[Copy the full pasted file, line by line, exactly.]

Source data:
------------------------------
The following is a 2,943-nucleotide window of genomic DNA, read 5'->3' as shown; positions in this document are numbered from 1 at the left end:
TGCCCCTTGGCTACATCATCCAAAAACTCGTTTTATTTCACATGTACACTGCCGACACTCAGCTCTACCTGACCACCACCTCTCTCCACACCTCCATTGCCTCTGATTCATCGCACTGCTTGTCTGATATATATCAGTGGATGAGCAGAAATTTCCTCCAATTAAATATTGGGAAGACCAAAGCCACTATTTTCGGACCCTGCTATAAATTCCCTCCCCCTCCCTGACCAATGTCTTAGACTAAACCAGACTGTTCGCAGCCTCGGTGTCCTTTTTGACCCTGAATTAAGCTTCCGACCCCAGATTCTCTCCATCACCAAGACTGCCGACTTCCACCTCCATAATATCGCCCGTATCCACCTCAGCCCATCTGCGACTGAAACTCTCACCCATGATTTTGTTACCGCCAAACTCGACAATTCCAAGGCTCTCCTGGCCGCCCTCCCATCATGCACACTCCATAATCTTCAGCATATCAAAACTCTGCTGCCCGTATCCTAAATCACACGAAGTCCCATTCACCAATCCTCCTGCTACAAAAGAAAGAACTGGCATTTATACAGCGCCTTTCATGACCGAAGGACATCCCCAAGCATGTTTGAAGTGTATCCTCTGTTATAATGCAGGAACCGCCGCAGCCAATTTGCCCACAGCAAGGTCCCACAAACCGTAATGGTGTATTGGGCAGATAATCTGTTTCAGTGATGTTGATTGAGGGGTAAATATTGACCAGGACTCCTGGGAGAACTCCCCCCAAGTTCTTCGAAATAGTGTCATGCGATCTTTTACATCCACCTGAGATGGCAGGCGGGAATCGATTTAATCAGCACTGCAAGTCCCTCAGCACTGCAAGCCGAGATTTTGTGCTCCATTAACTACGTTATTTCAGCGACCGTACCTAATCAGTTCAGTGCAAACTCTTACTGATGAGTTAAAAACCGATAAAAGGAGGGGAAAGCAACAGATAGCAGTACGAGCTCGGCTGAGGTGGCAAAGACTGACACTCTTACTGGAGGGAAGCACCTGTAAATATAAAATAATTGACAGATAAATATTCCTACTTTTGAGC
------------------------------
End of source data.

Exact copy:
The following is a 2,943-nucleotide window of genomic DNA, read 5'->3' as shown; positions in this document are numbered from 1 at the left end:
TGCCCCTTGGCTACATCATCCAAAAACTCGTTTTATTTCACATGTACACTGCCGACACTCAGCTCTACCTGACCACCACCTCTCTCCACACCTCCATTGCCTCTGATTCATCGCACTGCTTGTCTGATATATATCAGTGGATGAGCAGAAATTTCCTCCAATTAAATATTGGGAAGACCAAAGCCACTATTTTCGGACCCTGCTATAAATTCCCTCCCCCTCCCTGACCAATGTCTTAGACTAAACCAGACTGTTCGCAGCCTCGGTGTCCTTTTTGACCCTGAATTAAGCTTCCGACCCCAGATTCTCTCCATCACCAAGACTGCCGACTTCCACCTCCATAATATCGCCCGTATCCACCTCAGCCCATCTGCGACTGAAACTCTCACCCATGATTTTGTTACCGCCAAACTCGACAATTCCAAGGCTCTCCTGGCCGCCCTCCCATCATGCACACTCCATAATCTTCAGCATATCAAAACTCTGCTGCCCGTATCCTAAATCACACGAAGTCCCATTCACCAATCCTCCTGCTACAAAAGAAAGAACTGGCATTTATACAGCGCCTTTCATGACCGAAGGACATCCCCAAGCATGTTTGAAGTGTATCCTCTGTTATAATGCAGGAACCGCCGCAGCCAATTTGCCCACAGCAAGGTCCCACAAACCGTAATGGTGTATTGGGCAGATAATCTGTTTCAGTGATGTTGATTGAGGGGTAAATATTGACCAGGACTCCTGGGAGAACTCCCCCCAAGTTCTTCGAAATAGTGTCATGCGATCTTTTACATCCACCTGAGATGGCAGGCGGGAATCGATTTAATCAGCACTGCAAGTCCCTCAGCACTGCAAGCCGAGATTTTGTGCTCCATTAACTACGTTATTTCAGCGACCGTACCTAATCAGTTCAGTGCAAACTCTTACTGATGAGTTAAAAACCGATAAAAGGAGGGGAAAGCAACAGATAGCAGTACGAGCTCGGCTGAGGTGGCAAAGACTGACACTCTTACTGGAGGGAAGCACCTGTAAATATAAAATAATTGACAGATAAATATTCCTACTTTTGAGC